America was established with the philosophy that all citizens have equal opportunity to fulfill dreams established by the founders of the United States.

If America still believes in this basic human right, then why were military personnel returning home from service in Vietnam treated so badly?

After returning home, Vietnam veterans did not want or were too afraid to seek assistance from the VA hospitals. Horror stories permeated the ranks regarding the treatments received, handed down from veteran to veteran.

The VA should implement stronger outreach to these Vietnam combat soldiers, hopefully to encourage them to go to the VA for services, such as screening for post-traumatic stress disorder and traumatic brain injuries, cognitive processing groups, peer support, and one-on-one counseling.

Furthermore, the public should learn about Vietnam veterans, that this generation of soldiers were the victims of the inability of the United States government to provide programs to assist in their re-adjustment to civilian life.

Additionally, the government should help people view these men as heroes, who did what was expected and demanded of them by the military leaders.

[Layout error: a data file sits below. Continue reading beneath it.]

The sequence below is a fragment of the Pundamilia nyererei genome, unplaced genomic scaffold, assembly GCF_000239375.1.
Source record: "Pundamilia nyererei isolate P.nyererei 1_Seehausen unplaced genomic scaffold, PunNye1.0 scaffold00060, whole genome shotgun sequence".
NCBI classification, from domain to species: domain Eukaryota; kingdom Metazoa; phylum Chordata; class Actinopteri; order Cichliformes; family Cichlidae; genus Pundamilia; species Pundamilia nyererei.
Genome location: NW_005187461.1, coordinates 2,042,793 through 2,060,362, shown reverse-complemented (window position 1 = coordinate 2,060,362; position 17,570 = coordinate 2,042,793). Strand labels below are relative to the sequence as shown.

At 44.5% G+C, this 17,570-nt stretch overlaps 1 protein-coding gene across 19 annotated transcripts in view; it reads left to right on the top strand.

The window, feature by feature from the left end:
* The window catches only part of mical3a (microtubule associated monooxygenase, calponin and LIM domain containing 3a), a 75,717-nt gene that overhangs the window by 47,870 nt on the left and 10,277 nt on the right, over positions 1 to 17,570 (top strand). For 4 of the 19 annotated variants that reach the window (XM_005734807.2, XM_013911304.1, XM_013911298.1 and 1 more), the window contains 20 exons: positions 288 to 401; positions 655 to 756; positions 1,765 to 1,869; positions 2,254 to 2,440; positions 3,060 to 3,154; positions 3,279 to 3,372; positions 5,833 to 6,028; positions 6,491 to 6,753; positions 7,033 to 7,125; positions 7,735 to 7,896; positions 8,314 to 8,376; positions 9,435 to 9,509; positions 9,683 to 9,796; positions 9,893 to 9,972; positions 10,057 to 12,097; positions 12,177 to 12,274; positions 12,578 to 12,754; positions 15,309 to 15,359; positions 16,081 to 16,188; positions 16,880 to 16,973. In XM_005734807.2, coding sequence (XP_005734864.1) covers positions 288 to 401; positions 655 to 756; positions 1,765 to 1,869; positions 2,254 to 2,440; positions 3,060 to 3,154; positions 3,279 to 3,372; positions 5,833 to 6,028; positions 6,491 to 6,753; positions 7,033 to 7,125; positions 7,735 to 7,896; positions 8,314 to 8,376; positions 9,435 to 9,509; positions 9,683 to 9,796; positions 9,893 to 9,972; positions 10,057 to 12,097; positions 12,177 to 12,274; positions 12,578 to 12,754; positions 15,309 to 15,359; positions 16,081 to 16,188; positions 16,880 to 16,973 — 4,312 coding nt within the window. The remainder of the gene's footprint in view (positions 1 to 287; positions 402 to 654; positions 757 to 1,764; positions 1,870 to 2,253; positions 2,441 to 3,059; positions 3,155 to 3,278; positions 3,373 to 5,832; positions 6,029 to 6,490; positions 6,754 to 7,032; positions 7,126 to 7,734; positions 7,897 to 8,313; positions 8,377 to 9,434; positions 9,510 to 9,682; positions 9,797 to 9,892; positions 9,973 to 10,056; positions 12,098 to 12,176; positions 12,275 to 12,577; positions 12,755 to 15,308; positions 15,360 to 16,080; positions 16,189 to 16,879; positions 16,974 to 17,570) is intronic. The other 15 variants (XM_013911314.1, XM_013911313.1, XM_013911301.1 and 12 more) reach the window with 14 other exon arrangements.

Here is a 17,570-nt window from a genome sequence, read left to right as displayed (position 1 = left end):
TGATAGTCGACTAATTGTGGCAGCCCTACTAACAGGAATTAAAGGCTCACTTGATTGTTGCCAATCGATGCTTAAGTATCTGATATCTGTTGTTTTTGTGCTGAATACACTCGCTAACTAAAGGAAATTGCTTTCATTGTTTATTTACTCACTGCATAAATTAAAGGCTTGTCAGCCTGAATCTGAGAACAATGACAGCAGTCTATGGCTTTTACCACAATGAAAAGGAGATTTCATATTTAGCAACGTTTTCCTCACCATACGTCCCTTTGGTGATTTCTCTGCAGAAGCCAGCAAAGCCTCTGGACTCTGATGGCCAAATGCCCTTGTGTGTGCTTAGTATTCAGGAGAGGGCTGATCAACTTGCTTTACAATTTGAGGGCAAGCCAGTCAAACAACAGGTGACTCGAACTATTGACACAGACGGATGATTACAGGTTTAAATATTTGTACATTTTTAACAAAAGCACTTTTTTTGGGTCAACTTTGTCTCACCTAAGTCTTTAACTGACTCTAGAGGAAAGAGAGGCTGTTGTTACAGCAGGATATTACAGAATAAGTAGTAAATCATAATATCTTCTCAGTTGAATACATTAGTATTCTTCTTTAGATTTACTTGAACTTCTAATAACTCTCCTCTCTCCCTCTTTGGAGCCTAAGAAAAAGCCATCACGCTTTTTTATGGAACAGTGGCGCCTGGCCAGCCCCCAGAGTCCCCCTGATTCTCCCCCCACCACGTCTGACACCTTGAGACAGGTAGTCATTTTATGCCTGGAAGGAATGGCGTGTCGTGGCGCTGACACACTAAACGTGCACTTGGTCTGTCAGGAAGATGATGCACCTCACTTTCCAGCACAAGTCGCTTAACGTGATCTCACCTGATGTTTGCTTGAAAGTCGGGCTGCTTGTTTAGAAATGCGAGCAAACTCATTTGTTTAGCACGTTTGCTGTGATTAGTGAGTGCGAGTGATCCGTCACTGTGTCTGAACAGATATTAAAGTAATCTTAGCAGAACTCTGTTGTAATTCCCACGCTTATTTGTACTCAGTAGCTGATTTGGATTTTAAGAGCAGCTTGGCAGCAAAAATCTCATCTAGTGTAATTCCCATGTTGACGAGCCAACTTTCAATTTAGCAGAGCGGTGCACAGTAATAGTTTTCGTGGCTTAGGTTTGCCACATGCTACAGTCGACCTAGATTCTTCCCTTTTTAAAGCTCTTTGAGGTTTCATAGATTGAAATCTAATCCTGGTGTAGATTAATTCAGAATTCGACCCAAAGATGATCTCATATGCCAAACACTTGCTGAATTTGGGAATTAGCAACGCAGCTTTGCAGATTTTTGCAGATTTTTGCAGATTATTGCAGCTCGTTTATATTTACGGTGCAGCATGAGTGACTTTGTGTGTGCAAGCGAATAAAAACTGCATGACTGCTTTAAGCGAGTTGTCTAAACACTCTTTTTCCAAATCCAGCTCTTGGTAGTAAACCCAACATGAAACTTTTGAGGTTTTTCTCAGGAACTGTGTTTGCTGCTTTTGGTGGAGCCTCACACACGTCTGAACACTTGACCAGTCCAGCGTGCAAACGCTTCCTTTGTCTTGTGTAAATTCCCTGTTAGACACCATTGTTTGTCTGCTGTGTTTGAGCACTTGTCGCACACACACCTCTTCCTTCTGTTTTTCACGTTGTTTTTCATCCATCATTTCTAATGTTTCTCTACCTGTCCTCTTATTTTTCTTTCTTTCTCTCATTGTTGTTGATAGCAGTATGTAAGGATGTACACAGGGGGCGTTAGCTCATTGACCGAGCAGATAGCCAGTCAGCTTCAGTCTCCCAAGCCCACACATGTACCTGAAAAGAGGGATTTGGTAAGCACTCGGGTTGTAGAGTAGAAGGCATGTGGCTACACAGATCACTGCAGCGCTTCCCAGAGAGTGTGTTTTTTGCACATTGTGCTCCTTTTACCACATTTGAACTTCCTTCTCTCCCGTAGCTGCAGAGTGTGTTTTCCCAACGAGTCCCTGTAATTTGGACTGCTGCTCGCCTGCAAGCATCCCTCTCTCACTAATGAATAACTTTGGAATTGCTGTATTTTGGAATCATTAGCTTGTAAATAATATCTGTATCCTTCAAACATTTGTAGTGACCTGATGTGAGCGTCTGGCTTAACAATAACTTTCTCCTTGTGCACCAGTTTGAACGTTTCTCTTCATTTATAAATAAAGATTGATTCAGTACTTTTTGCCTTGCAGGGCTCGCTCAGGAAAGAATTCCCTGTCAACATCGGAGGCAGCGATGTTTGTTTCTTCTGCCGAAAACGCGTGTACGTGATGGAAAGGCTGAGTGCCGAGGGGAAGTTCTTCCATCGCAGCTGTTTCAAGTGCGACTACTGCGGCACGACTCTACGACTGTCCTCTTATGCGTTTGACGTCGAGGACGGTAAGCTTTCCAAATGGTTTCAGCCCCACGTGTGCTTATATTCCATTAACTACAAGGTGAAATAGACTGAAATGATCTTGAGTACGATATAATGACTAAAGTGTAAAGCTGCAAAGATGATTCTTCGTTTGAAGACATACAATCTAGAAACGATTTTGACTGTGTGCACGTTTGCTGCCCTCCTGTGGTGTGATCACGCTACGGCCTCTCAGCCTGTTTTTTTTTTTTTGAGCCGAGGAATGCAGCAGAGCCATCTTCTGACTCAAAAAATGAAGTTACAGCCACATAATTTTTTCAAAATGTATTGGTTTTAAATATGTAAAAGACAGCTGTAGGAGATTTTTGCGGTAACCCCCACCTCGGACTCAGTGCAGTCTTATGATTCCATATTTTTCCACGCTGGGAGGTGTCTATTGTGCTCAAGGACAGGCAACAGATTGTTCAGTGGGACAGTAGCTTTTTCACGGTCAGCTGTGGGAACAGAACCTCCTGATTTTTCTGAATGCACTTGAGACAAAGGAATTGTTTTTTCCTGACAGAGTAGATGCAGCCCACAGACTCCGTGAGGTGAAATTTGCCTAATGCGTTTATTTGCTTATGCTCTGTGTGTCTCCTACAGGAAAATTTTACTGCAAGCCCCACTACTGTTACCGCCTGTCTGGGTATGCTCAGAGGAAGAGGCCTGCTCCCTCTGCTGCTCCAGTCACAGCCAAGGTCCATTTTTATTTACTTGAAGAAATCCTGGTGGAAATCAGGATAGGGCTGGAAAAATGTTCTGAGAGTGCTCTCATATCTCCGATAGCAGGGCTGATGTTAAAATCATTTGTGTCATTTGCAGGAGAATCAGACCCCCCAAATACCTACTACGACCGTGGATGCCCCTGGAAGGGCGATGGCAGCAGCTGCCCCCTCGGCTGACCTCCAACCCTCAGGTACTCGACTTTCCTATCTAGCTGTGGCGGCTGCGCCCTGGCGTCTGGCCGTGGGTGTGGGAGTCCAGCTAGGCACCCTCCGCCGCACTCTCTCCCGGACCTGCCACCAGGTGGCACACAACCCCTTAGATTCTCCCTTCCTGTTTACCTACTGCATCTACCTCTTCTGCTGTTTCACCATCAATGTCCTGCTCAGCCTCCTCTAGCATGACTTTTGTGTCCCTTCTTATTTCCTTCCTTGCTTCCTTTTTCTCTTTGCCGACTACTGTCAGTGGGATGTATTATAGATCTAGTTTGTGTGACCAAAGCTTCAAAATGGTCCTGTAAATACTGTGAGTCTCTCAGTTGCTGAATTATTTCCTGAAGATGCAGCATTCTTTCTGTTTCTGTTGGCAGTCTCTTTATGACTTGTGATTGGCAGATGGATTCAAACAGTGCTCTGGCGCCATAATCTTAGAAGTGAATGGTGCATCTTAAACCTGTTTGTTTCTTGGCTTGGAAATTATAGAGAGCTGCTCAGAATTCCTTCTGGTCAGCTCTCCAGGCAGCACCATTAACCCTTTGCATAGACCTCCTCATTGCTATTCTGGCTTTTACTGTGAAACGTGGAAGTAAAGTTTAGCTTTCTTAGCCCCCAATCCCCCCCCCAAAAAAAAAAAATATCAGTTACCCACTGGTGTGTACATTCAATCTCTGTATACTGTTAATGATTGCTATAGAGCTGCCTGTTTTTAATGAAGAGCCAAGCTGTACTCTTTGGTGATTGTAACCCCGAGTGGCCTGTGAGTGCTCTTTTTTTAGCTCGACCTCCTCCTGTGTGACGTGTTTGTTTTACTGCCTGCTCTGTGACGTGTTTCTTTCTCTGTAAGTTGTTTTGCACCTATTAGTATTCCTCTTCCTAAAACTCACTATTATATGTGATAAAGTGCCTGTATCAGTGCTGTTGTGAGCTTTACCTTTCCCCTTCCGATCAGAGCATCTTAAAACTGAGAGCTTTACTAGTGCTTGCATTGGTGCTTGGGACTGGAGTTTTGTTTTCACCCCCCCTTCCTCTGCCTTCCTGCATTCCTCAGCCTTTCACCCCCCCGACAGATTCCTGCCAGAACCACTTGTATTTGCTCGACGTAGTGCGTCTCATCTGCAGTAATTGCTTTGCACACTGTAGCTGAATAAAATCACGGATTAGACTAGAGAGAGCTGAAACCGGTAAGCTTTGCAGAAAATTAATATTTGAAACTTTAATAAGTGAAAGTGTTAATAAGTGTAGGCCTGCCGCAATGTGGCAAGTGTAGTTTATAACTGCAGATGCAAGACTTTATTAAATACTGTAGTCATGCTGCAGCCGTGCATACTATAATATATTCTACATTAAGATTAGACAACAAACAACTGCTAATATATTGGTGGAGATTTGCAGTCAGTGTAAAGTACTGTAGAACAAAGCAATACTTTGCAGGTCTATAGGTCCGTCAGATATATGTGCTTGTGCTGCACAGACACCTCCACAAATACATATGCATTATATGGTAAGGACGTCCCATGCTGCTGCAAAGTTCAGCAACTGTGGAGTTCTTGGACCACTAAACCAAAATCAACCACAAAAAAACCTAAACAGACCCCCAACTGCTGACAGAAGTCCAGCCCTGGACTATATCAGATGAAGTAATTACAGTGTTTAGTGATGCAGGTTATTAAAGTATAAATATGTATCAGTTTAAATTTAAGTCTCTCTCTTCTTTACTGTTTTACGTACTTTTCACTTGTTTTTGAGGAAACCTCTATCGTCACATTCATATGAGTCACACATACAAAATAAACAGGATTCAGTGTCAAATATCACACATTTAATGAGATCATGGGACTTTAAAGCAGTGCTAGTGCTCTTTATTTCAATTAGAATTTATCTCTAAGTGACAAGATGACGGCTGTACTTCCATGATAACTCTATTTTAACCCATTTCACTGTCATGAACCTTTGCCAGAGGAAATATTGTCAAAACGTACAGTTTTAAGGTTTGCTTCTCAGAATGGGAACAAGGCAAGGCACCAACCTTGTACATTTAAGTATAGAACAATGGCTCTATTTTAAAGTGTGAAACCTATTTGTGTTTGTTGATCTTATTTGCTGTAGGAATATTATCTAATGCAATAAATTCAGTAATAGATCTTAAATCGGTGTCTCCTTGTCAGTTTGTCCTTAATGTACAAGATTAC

Even though these veterans are in the latter part of life, treatment is still possible, but the government should focus efforts to teaching them about treatments and where they can receive benefits. It is never too late.

Now that these veterans are approaching retirement age, the question becomes: How are they going to cope with the lack of funds to live a comfortable life, how can they cope with their anger, and how will the damage done to their psychological issues be addressed?

Clearly, America failed these individuals. Somehow programs to assist them in the later part of life must be addressed.

George Moody, Benton

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